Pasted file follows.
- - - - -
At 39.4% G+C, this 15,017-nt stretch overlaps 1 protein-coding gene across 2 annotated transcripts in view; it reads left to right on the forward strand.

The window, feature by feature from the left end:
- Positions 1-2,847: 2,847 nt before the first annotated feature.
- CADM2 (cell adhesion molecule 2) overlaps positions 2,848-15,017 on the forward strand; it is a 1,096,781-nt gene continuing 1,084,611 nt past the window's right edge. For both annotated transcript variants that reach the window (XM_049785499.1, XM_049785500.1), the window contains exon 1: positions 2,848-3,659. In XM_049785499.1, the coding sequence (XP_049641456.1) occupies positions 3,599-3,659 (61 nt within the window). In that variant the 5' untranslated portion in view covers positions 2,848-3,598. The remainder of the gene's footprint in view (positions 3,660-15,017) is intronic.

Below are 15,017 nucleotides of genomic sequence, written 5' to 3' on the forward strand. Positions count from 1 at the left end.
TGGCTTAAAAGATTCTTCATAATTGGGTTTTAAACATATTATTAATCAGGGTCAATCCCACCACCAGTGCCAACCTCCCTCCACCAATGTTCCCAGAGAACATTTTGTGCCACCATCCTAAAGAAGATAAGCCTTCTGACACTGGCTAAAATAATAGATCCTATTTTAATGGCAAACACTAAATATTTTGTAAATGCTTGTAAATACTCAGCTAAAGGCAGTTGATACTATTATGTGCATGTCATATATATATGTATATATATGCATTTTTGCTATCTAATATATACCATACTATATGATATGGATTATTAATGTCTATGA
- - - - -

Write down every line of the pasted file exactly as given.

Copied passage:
At 39.4% G+C, this 15,017-nt stretch overlaps 1 protein-coding gene across 2 annotated transcripts in view; it reads left to right on the forward strand.

The window, feature by feature from the left end:
- Positions 1-2,847: 2,847 nt before the first annotated feature.
- CADM2 (cell adhesion molecule 2) overlaps positions 2,848-15,017 on the forward strand; it is a 1,096,781-nt gene continuing 1,084,611 nt past the window's right edge. For both annotated transcript variants that reach the window (XM_049785499.1, XM_049785500.1), the window contains exon 1: positions 2,848-3,659. In XM_049785499.1, the coding sequence (XP_049641456.1) occupies positions 3,599-3,659 (61 nt within the window). In that variant the 5' untranslated portion in view covers positions 2,848-3,598. The remainder of the gene's footprint in view (positions 3,660-15,017) is intronic.

Below are 15,017 nucleotides of genomic sequence, written 5' to 3' on the forward strand. Positions count from 1 at the left end.
TGGCTTAAAAGATTCTTCATAATTGGGTTTTAAACATATTATTAATCAGGGTCAATCCCACCACCAGTGCCAACCTCCCTCCACCAATGTTCCCAGAGAACATTTTGTGCCACCATCCTAAAGAAGATAAGCCTTCTGACACTGGCTAAAATAATAGATCCTATTTTAATGGCAAACACTAAATATTTTGTAAATGCTTGTAAATACTCAGCTAAAGGCAGTTGATACTATTATGTGCATGTCATATATATATGTATATATATGCATTTTTGCTATCTAATATATACCATACTATATGATATGGATTATTAATGTCTATGA